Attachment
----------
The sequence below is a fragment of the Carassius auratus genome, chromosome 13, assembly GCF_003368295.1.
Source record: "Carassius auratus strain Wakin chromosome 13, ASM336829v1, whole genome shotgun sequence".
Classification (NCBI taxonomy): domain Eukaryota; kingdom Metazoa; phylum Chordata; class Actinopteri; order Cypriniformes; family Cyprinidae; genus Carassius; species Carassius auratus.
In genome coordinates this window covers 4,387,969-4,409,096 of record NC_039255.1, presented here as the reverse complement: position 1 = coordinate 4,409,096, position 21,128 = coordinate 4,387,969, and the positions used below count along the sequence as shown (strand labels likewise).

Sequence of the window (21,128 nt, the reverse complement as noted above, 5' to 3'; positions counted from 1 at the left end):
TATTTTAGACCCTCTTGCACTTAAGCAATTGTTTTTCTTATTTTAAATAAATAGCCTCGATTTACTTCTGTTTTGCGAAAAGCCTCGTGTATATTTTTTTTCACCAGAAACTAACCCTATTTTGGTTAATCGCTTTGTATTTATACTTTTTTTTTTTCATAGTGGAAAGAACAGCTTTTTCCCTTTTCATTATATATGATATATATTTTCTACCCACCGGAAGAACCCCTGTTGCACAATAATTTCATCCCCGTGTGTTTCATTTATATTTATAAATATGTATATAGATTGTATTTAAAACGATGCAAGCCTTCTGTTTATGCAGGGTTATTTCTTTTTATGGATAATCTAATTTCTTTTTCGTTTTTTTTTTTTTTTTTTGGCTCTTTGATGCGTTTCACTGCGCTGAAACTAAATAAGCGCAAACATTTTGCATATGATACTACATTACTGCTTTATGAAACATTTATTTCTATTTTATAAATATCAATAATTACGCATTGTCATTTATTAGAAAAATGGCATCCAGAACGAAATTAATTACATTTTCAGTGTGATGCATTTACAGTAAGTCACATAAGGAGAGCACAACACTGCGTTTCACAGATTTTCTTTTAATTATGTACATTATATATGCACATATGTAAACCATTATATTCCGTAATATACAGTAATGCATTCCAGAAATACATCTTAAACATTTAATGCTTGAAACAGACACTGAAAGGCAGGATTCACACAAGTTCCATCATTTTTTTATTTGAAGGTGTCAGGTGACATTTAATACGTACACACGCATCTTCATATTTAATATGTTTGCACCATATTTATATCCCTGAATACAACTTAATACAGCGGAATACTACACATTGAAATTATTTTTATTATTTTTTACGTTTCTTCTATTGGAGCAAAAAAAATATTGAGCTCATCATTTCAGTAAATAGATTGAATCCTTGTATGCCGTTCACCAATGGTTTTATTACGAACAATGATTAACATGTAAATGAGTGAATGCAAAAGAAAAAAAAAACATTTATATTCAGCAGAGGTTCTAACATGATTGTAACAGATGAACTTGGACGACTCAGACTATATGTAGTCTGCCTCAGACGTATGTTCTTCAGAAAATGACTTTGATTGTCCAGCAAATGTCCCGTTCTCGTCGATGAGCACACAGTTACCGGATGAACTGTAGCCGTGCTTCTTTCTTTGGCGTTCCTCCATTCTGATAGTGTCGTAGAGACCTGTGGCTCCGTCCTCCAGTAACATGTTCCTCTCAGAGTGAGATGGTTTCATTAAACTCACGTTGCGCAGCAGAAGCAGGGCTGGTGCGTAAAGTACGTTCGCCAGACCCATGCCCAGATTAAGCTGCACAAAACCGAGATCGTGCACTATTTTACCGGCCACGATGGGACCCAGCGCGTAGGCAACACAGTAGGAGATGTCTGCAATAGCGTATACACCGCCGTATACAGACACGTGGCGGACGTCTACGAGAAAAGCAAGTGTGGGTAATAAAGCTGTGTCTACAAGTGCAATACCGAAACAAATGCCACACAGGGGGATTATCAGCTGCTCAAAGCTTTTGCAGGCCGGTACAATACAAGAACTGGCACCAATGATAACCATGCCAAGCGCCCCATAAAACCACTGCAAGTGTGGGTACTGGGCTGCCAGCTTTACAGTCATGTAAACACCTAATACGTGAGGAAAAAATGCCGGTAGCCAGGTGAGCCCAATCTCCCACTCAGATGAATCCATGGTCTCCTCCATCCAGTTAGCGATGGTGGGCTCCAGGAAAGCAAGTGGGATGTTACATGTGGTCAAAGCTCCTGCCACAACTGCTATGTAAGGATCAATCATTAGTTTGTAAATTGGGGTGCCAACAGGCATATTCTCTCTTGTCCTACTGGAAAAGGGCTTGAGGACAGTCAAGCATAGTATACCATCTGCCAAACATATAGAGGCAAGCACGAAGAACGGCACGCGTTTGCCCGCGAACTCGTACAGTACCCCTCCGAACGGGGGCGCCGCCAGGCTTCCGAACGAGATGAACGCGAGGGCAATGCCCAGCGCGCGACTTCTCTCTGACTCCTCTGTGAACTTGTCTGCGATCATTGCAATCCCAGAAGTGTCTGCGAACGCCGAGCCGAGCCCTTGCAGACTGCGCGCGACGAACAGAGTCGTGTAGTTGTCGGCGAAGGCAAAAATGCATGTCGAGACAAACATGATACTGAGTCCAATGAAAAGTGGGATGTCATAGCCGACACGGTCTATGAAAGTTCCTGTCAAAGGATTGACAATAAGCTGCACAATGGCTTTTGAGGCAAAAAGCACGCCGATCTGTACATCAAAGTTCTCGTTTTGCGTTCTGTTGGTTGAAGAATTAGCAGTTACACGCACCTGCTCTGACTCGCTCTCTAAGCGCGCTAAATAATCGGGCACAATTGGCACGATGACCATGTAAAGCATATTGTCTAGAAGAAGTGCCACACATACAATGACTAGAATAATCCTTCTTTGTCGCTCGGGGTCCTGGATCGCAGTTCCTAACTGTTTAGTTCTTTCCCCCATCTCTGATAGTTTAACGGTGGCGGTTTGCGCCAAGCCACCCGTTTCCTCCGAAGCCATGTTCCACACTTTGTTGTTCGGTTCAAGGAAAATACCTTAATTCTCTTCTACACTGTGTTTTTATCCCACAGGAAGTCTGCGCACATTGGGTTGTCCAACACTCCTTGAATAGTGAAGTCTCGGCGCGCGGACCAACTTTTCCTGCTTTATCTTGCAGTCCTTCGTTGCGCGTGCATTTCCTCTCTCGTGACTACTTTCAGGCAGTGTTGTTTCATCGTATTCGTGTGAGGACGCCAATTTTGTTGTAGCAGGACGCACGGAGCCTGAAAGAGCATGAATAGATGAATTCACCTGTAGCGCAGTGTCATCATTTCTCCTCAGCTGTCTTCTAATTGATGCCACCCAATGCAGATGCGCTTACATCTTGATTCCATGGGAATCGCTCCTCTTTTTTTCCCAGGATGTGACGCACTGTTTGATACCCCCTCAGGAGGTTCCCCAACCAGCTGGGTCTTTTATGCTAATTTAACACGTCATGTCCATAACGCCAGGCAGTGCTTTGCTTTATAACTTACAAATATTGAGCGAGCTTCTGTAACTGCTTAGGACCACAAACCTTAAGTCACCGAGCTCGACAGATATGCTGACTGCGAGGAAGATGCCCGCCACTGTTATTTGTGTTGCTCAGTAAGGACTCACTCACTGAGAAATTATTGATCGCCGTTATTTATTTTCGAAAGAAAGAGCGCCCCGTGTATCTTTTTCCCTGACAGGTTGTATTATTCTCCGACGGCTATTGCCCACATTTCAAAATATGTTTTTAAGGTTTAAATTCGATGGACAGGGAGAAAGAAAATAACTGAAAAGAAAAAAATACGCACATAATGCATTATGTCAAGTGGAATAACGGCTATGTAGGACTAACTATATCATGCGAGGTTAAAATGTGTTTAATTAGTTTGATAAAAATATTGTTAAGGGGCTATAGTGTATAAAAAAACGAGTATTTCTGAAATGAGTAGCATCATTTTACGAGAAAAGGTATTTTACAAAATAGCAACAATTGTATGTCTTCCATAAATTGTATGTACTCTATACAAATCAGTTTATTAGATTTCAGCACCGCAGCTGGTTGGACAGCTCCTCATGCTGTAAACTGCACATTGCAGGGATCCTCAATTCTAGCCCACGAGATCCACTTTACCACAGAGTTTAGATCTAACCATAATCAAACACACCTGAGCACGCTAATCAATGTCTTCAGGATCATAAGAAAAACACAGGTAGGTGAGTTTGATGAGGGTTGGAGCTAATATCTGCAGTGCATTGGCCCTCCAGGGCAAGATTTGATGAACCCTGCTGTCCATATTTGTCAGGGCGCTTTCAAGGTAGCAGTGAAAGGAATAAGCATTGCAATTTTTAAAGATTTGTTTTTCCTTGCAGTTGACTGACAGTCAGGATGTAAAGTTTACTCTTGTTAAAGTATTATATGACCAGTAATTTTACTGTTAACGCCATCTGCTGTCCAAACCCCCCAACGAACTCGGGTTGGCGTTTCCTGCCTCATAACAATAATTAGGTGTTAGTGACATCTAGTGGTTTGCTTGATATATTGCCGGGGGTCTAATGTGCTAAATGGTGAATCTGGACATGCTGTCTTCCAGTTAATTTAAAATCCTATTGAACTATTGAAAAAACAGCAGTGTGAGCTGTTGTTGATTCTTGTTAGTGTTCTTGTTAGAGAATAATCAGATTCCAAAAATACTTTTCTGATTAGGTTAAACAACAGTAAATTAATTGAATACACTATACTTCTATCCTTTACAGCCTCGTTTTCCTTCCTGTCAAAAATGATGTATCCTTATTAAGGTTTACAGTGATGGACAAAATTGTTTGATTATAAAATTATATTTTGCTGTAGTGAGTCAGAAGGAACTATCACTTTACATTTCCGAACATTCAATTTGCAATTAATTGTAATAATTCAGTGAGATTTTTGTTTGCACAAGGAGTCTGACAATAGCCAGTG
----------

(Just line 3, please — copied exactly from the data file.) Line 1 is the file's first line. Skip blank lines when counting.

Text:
Classification (NCBI taxonomy): domain Eukaryota; kingdom Metazoa; phylum Chordata; class Actinopteri; order Cypriniformes; family Cyprinidae; genus Carassius; species Carassius auratus.